In China higher education is expanding at a rate unprecedented anywhere in the world. However, rocketing tuition and fees now exceed a rural family’s annual income many times over. Frequently, the best and brightest of China’s students from the countryside overcome miraculous odds academically to pass the rigorous entrance examinations to go to college, only to find their dreams shattered by the financial reality of escalating tuition. Sadly, many others hit bottlenecks along their K-12 educational journey long before, never finishing high school, never taking the college entrance exam. As a result, students from China’s poor, rural areas find themselves largely excluded from new educational opportunities and consigned to a continued life in poverty.
|These poor, young rural students already have odds stacked against them in pursuing high school and college|
While it is well known that there is a crisis, perhaps what is most tragic is that little is understood about the precise scale of the problem. This, of course, means that there is almost no basis for decision making or large scale policy intervention to close the education gap in poor areas.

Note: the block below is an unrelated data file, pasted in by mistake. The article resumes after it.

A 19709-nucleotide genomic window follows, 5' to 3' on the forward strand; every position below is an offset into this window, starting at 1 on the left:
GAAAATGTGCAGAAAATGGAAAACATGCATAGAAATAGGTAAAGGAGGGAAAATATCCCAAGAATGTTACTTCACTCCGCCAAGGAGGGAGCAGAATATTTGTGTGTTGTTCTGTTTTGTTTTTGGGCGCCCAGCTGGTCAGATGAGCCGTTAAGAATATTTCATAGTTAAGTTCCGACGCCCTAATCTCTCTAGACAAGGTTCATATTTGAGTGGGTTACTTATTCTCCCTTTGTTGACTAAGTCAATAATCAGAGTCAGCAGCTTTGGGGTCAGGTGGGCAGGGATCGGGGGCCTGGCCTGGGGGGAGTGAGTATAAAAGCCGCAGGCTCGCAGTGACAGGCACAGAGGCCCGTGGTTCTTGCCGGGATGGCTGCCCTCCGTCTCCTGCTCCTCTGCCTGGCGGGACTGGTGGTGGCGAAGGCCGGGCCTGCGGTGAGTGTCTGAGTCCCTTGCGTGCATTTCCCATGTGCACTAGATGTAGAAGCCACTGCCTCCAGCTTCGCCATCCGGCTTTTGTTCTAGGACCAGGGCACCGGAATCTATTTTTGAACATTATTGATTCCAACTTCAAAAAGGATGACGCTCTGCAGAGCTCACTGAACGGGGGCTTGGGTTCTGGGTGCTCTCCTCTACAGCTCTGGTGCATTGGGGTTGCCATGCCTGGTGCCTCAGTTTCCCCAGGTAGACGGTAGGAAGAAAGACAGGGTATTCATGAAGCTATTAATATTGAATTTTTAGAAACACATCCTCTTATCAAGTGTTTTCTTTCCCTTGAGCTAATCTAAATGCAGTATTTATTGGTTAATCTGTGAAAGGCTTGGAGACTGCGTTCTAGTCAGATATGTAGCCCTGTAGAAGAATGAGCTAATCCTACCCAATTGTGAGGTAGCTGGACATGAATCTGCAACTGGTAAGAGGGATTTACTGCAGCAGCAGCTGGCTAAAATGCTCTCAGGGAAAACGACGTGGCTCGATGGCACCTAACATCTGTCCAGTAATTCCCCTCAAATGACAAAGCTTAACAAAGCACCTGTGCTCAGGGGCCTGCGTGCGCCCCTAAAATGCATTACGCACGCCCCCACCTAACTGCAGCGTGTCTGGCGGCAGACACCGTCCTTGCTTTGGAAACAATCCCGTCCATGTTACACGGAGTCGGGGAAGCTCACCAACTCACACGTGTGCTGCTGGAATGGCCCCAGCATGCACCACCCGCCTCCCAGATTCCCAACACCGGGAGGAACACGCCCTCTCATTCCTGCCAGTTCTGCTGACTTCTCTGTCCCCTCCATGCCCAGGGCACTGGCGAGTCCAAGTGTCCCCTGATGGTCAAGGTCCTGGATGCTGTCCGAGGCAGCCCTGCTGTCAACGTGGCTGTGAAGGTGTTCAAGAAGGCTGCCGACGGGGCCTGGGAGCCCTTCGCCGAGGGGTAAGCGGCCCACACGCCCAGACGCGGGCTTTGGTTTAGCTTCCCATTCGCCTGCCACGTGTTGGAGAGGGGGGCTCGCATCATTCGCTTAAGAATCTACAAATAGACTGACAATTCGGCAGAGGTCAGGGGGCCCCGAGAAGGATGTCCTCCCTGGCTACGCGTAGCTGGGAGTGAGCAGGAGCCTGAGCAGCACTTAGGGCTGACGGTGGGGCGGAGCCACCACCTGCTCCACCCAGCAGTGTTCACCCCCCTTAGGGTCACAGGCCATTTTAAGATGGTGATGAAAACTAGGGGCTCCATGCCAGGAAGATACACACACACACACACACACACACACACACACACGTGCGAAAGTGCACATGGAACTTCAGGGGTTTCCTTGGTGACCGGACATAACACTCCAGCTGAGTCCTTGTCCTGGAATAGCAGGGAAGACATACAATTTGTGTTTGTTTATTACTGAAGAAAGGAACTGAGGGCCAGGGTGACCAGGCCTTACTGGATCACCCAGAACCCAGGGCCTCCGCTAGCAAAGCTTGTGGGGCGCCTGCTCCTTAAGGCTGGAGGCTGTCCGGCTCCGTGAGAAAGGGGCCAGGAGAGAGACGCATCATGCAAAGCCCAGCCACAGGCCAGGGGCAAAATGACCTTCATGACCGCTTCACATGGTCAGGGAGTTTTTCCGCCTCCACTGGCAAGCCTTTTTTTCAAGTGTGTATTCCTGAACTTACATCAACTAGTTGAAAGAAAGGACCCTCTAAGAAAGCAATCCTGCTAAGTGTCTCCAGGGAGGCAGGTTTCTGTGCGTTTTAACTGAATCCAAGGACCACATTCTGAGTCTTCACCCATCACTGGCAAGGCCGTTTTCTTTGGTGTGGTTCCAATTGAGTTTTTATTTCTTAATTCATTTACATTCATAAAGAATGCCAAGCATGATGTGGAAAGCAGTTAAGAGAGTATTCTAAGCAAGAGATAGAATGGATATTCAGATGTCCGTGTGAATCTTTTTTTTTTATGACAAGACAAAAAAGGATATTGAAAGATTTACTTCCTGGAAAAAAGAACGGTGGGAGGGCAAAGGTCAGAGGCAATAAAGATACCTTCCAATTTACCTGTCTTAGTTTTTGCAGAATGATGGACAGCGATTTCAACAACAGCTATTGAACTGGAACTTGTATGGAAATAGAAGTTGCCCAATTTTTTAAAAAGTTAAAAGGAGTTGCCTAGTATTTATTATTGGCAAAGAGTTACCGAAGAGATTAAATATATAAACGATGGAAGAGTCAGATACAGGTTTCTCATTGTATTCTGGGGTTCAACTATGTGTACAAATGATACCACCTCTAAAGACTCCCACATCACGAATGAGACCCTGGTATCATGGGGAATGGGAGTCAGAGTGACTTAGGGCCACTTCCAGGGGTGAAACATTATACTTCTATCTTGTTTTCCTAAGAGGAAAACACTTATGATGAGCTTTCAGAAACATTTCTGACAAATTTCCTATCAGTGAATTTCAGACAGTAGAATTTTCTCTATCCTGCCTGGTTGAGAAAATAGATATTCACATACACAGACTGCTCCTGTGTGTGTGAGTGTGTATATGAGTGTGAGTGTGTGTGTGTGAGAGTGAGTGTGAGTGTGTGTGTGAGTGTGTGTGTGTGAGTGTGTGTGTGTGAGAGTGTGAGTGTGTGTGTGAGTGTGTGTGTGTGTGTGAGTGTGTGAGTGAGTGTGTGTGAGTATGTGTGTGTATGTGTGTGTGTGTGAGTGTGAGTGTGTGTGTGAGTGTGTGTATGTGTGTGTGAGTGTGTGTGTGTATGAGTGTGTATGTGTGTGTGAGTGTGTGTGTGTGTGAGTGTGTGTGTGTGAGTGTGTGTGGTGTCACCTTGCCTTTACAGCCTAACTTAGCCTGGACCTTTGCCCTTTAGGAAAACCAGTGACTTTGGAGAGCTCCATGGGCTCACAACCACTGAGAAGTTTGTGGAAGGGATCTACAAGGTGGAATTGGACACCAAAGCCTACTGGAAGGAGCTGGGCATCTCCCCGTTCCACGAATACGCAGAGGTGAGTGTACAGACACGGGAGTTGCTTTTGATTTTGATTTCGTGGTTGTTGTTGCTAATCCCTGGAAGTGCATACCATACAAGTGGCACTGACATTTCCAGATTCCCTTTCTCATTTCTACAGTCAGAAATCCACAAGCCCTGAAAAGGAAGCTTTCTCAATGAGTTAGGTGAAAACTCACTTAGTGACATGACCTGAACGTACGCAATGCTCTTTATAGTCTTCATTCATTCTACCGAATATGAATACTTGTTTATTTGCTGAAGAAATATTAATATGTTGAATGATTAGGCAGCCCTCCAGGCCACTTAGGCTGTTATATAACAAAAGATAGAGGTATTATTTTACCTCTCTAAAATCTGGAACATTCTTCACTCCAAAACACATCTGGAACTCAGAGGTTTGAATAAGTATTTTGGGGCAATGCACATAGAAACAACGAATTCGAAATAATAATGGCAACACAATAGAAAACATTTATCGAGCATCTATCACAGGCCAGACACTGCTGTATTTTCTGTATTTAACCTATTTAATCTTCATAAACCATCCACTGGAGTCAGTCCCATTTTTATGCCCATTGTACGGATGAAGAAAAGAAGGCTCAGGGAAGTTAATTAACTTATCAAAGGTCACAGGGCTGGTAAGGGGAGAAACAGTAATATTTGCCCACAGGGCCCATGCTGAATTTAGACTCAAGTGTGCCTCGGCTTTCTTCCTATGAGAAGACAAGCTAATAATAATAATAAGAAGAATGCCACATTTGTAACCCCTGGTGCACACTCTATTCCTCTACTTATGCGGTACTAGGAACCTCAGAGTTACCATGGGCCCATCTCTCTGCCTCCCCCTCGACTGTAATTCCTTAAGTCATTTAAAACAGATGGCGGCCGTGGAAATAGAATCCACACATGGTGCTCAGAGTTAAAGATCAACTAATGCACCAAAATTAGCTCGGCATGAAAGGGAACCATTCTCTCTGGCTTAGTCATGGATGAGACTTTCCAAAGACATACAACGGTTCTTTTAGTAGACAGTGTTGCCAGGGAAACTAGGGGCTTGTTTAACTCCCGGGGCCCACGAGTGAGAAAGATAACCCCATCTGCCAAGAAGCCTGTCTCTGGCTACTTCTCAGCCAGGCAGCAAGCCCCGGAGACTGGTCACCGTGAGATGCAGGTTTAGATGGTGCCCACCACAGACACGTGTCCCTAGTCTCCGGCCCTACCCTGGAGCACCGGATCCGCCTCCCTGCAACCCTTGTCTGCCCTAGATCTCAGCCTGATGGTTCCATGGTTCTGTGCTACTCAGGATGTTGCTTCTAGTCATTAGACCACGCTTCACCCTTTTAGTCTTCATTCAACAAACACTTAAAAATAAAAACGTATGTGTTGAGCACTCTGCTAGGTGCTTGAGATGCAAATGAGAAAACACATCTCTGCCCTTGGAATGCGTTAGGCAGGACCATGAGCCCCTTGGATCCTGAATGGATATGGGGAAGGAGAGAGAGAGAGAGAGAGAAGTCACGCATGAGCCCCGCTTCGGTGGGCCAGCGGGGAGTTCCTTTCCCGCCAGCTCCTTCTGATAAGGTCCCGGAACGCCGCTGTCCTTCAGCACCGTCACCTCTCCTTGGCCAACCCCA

As a basis for understanding the extent of the educational gap in rural China and the context of poverty in which rural students and their families struggle against, the Rural Education Action Project sought to illuminate, in empirical terms, what the educational realities are in rural China and indicate what the strategic intervention points may be.
|Many high school students are unable to make it pass the bottleneck of higher education due rocketing tuition fees|
Information was collected from 20 classes in 10 high schools in 8 randomly selected counties in Shaanxi province. From 2 randomly selected classes in each of these schools, all students and class captains (banzhuren) were surveyed. For survey click 2007 Shaanxi Province High School Baseline Survey
More information to come
Initial results indicate the rate of university attendance for students from rural Shaanxi is 5% (compared to 70% commonly found for students from China’s urban areas).
Stanford University, Chinese Academy of Science